The lesson of pesticides is not that industrial accident control should be of low priority. On the contrary, the need for improvement is urgent. But accident prevention must be accompanied by a far stricter control of all aspects of pesticide production and use, from formulation to final disposal.
International businesses must make a stronger effort. Specific steps include setting environmental policies at the highest level with aggressive backing by top management; assessing environmental impacts and planning for emergencies; making explicit agreements with joint venture partners and subcontractors, spelling out detailed environmental responsibilities; exercising self-regulation that may exceed government requirements; and cooperating fully with local environmental, resource and health officials. Corporations must respect special conditions in developing countries -- uneducated and illiterate workers, inadequate health systems, and often a lack of regard for safety. Safety precautions that work in the United States may not work in very poor countries.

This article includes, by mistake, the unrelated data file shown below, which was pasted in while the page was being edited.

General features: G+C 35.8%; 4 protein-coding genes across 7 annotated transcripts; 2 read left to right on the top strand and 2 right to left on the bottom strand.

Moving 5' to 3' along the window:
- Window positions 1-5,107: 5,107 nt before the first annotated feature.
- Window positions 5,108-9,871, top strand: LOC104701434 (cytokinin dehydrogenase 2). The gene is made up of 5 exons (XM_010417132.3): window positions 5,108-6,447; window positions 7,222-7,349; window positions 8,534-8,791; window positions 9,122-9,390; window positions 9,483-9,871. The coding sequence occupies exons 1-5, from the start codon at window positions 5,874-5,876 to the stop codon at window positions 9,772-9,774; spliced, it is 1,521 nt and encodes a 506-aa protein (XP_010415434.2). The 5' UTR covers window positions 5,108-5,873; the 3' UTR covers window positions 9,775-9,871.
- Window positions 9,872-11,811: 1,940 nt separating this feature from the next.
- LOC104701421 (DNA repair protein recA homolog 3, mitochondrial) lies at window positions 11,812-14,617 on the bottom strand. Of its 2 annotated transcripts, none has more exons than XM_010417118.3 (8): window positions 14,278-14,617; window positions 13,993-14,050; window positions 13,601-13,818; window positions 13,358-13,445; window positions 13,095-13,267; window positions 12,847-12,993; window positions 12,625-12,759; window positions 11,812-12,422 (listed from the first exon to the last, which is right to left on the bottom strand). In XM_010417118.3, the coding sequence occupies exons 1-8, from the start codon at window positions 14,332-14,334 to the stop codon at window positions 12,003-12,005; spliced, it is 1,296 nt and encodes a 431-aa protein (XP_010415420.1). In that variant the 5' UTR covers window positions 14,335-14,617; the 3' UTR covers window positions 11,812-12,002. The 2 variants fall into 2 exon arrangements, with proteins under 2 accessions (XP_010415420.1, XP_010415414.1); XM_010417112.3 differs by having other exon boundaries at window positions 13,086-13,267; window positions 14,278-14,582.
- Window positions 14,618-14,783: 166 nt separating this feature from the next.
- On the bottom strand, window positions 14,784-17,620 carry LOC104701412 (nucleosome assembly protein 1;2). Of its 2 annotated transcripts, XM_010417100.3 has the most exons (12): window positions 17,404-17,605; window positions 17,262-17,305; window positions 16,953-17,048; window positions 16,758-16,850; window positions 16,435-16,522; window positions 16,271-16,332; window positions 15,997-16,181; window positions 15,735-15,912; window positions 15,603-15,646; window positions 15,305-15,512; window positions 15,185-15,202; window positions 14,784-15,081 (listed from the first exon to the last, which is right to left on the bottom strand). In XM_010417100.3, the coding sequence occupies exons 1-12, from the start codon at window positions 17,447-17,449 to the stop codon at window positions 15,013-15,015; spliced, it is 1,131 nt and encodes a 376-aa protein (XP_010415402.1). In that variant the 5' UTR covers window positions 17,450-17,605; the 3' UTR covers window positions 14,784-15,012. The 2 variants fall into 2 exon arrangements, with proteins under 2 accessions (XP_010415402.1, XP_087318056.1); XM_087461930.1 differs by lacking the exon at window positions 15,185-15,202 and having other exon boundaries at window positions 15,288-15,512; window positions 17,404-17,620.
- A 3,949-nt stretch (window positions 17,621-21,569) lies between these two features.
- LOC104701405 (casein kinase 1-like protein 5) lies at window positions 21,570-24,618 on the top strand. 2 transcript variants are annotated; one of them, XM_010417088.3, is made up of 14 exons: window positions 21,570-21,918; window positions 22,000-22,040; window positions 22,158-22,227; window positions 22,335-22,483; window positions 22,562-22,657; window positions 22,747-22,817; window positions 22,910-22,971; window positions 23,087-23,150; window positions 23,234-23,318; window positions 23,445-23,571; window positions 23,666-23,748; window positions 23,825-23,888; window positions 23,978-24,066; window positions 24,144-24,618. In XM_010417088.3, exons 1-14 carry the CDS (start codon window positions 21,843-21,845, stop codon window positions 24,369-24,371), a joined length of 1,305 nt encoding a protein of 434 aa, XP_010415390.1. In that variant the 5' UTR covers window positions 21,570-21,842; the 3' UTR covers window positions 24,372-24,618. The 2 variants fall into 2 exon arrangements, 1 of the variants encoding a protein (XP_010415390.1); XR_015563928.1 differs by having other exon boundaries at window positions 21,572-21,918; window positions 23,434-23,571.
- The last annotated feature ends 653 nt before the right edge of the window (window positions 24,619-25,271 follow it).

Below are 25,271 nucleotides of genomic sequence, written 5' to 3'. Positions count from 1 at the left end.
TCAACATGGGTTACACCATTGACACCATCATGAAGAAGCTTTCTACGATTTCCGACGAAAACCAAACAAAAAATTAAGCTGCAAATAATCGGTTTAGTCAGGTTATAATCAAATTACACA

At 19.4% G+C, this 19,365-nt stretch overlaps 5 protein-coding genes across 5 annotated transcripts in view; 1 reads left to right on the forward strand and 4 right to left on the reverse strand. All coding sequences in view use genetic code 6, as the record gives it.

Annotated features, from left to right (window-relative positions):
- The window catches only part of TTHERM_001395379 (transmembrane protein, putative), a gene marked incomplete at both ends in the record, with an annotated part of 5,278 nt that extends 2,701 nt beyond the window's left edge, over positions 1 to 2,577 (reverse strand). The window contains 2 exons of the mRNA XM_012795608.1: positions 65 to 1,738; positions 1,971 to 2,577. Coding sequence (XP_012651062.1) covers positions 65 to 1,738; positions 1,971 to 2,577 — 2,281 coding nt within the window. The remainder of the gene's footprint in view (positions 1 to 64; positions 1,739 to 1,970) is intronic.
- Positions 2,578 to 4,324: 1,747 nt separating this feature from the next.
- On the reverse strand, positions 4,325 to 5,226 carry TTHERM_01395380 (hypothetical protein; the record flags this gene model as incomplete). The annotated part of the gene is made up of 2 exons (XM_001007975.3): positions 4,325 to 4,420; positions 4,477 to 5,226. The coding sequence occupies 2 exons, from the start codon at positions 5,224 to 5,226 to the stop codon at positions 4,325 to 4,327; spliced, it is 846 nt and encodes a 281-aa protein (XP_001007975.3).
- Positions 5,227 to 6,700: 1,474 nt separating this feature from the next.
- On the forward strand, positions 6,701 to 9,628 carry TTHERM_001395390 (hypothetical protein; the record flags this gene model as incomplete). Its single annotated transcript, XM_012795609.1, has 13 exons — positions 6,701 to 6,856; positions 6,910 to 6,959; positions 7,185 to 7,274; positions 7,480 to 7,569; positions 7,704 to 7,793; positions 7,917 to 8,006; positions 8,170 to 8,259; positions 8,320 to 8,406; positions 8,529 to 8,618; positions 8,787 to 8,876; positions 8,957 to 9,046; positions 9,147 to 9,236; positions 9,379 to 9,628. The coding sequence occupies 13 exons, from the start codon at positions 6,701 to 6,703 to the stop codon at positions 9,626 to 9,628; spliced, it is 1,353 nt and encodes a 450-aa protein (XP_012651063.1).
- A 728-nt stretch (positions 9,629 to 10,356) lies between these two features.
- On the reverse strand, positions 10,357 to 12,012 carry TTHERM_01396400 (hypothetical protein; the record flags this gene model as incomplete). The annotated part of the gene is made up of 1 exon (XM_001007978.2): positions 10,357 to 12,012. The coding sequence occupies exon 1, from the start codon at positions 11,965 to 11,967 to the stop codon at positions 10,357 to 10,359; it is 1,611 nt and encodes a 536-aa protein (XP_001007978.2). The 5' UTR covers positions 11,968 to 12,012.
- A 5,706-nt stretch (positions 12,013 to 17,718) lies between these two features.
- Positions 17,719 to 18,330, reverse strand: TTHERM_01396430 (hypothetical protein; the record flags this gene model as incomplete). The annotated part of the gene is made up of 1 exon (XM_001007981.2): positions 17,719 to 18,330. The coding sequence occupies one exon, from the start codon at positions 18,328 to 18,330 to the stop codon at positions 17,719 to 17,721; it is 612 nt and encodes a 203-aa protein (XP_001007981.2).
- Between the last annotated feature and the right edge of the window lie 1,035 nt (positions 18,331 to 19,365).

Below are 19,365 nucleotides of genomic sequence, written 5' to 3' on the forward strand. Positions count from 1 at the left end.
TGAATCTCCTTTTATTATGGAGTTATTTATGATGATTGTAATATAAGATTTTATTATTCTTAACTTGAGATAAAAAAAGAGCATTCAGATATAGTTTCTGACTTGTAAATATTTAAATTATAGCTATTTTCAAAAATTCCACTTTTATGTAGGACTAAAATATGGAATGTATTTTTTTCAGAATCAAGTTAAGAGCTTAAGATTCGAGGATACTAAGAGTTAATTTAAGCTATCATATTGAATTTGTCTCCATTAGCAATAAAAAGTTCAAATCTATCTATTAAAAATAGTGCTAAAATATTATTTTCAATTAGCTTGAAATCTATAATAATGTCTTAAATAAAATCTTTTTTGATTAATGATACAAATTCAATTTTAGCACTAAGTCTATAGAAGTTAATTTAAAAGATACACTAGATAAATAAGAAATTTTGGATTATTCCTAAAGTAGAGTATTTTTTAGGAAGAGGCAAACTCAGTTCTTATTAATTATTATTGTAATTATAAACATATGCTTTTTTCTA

For their part, developing countries can and should demand environmental safeguards by foreign -- and domestic -- business. Equally important, they need to adopt strategies that anticipate environmental stress and accidents and improve their technical and administrative capabilities for pollution control.
The U.S. government can make an important contribution. It should establish a program to help and advise any country where a U.S.-based multinational company locates a hazardous plant. The United States can also survey existing sites that have potential for Bhopal-type accidents.
The Third World cannot reverse its industrial revolution, and the Indian industrial sector will continue to grow. But the disaster at Bhopal provides a compelling opportunity to improve industrial safety, and to demand the best efforts from governments and international businesses.